In the Asia-Pacific region, Deutsche Bank used to rank among the top 10 in league tables for equity capital market (ECM) deals but has since fallen well down the list, hitting 17th last year and 18th in 2019, Refinitiv data showed.
Deutsche Bank’s Asia-Pacific head of ECM, Jason Cox, left, and ECM teams were disbanded in Japan, Australia and most of Asia, people with direct knowledge of matter said, adding that only a few syndicate bankers, including those working on current deals, will remain.
“The new investment bank will be smaller but more resilient, with a focus on our financing, capital markets, advisory services and sales and trading businesses,” Asia-Pacific CEO Werner Steinmueller said in a staff memo.
Some analysts were sceptical that the bank could grow future earnings quickly enough to reach a new target to achieve a return on tangible equity of 8 per cent by 2022, compared with a negative return last year. “The question of where the real earnings power will come from for Deutsche Bank going forward has not been answered,” said David Hendler, an independent analyst at New York-based Viola Risk Advisors.
“It’s doubtful whether they will be able to build a better bank in just three years.”
Ratings agency Fitch said that the bank’s future credit rating will depend on how successfully it executes the plan. Fitch downgraded the bank to “BBB” status, the lowest investment-grade status, just last month.
“The restructuring measures involve large staff cuts and significant leadership changes, which could disrupt the aim to improve core earnings,” it said in a note published Monday.
Rating agency Moody’s said there were “significant challenges” to executing the plan swiftly, adding it would keep its negative outlook. “It’s a risky manoeuvre, but if it succeeds, it has the potential to bring the bank back on course,” said a person close to one of the top 10 shareholders.
JP Morgan analysts called the plan “bold and for the first time not half-baked” but questioned the credibility of execution, revenue growth and employee motivation.
The bank said on Sunday that it would not need to raise capital to initiate the cuts, which will result in it making a loss of 2.8 billion euros in the second quarter.
It will not pay a dividend either this year or next.
Deutsche Bank had been one of the few European banks to maintain a significant presence in the United States after the 2007-2009 financial crisis. However, it has struggled to compete with US rivals, hampered by regulatory investigations and litigation.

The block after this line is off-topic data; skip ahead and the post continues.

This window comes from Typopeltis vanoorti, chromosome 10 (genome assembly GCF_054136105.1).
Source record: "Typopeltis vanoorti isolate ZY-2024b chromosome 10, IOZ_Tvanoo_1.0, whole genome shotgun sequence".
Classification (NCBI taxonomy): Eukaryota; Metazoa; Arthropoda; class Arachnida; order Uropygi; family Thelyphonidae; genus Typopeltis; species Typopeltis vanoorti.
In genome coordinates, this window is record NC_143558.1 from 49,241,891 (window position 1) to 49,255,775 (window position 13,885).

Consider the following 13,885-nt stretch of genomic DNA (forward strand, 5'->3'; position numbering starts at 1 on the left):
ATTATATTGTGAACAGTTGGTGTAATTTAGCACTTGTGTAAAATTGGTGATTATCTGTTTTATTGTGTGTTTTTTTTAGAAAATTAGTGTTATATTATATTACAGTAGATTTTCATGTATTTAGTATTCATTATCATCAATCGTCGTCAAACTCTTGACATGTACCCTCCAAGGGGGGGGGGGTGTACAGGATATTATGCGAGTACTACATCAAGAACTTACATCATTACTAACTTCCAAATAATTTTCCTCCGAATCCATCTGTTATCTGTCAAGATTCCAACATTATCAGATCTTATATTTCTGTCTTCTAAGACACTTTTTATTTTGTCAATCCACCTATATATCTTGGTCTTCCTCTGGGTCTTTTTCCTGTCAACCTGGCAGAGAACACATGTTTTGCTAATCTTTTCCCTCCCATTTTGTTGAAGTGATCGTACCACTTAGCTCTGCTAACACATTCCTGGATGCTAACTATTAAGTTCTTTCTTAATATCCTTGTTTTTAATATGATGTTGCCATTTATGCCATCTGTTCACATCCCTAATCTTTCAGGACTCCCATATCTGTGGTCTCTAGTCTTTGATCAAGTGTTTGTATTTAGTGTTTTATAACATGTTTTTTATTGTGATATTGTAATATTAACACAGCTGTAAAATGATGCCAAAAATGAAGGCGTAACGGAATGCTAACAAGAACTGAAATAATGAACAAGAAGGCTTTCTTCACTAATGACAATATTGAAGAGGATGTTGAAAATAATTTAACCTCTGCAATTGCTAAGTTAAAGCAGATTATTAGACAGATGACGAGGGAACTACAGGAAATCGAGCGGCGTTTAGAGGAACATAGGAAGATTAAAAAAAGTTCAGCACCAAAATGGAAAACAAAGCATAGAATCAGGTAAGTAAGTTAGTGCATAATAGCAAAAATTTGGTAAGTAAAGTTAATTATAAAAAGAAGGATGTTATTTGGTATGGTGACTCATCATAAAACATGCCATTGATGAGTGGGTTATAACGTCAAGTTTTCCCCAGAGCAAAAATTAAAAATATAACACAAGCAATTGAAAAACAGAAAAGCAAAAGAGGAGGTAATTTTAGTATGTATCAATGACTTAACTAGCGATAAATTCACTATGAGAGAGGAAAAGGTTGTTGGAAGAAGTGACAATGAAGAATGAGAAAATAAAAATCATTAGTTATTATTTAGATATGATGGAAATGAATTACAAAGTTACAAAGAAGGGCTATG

The United States had been seen as a likely focus of the cuts although the bank maintained it wants to keep a significant presence, in part to service European corporate clients doing business in the country. However, some shareholders have pushed for a full US retreat.
Deutsche Bank said it remained committed to the United States, its second-biggest market. “We will retain a significant presence here and remain a close partner to our US clients and to international institutions that want to access the US market,” it said in a statement.
In London, CEO Sewing said he was “reinventing” the bank, which is expected to post a loss this year. That would put it in the red for four of the past five years after a series of damaging setbacks.
Founded in 1870, Deutsche Bank has long been a major source of finance and advice for German companies seeking to expand abroad or raise money through the bond or equity markets. Big cuts to its investment bank reverse a decades-long expansion that began with its purchase of Morgan Grenfell in London in 1989 and continued a decade later with a takeover of Bankers Trust in the United States.
The investment bank generated about one-half of Deutsche Bank’s revenues but is also volatile. Mr Sewing, who flagged the restructuring in May after a failed merger attempt with Commerzbank, wants to focus on more stable sources of revenue.
“We are creating a bank that will be more profitable, leaner, more innovative and more resilient,” Mr Sewing wrote in a note to staff on Sunday.
• Additional reporting by Aw Cheng Wei